9-millimeter handgun and a Ruger assault rifle that police
    ballistics later matched to the ammunition used against the

    The defense will challenge each assertion, according to
    lawyers familiar with the case and pretrial pleadings.
    Immediately after the shooting, for example, both deputies
    told the police that they had shot their attacker, and yet
    Mr. Al-Amin was found uninjured, and the body armor he was
    wearing when arrested showed no signs of dents. In
    addition, they say, Mr. English said his attacker had gray
    eyes, yet Mr. Al- Amin's eyes are brown. Bullet holes in
    vehicles at the scene, across from the Community Masjid,
    indicate that the gunman fired from the middle of the
    street, yet Mr. English said his attacker was on the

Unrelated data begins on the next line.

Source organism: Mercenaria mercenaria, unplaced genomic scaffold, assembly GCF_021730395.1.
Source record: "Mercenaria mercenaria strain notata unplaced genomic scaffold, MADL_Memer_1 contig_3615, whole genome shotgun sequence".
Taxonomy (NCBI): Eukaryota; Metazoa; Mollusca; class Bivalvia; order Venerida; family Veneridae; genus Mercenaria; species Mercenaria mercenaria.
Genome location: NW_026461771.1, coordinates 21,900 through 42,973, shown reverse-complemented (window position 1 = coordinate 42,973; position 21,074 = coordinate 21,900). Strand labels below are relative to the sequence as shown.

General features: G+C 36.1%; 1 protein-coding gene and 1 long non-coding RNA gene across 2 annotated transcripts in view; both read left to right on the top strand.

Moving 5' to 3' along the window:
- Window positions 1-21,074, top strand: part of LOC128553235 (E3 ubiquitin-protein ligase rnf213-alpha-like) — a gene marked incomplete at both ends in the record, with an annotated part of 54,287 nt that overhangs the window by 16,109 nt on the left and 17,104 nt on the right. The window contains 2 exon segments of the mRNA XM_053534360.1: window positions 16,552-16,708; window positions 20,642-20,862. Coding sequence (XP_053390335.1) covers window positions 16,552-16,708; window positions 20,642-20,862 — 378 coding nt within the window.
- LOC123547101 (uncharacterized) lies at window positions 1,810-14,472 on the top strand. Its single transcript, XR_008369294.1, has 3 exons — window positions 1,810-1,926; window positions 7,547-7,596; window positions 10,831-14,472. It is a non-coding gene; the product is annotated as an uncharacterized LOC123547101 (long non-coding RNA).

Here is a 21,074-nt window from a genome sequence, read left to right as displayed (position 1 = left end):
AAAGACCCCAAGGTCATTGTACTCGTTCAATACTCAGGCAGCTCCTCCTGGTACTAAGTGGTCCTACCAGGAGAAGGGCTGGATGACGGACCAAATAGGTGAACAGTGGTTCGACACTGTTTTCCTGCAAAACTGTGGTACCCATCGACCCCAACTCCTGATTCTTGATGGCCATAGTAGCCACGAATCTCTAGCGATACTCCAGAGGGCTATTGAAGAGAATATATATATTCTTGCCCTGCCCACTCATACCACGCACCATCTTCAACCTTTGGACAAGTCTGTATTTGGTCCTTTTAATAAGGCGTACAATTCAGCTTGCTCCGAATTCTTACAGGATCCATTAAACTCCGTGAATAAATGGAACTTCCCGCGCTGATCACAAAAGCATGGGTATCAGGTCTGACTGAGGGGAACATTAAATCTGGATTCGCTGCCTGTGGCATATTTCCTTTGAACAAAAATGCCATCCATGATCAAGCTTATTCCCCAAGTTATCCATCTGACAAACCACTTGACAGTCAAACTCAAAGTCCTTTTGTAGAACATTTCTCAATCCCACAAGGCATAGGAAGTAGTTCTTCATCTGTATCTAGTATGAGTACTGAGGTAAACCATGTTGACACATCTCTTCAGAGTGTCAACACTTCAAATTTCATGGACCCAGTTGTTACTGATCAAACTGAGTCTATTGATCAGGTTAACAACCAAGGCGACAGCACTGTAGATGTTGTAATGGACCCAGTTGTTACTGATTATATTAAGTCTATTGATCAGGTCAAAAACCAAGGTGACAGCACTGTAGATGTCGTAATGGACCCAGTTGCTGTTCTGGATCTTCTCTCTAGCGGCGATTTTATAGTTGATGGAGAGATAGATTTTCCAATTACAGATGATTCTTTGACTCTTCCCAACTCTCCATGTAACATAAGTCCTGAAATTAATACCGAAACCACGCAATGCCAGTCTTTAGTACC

Because of the judge's order, neither the prosecutors nor
    the defense team were able to discuss the case. Other
    lawyers who have followed the case say the trial, which is
    expected to last a month once a jury is selected, will
    probably shape up as a classic battle of identification.

    "The district attorney will have to answer what may be a
    case of misidentification by the deputy who said he shot
    the defendant," said Buddy Parker, a former federal
    prosecutor now in private practice here. "The defense is
    going to have to explain why the weapons were found where
    they were. It's going to be a showdown."

    Underlying the legal battle is a racial and religious issue
    that has riven Atlanta's blacks and revived memories of a
    very different time in civil rights history. In 1964, when
    H. Rap Brown first signed up with the Student Nonviolent
    Coordinating Committee and began registering voters, few
    blacks were in positions of political power. After he
    became disenchanted with civil disobedience and organizing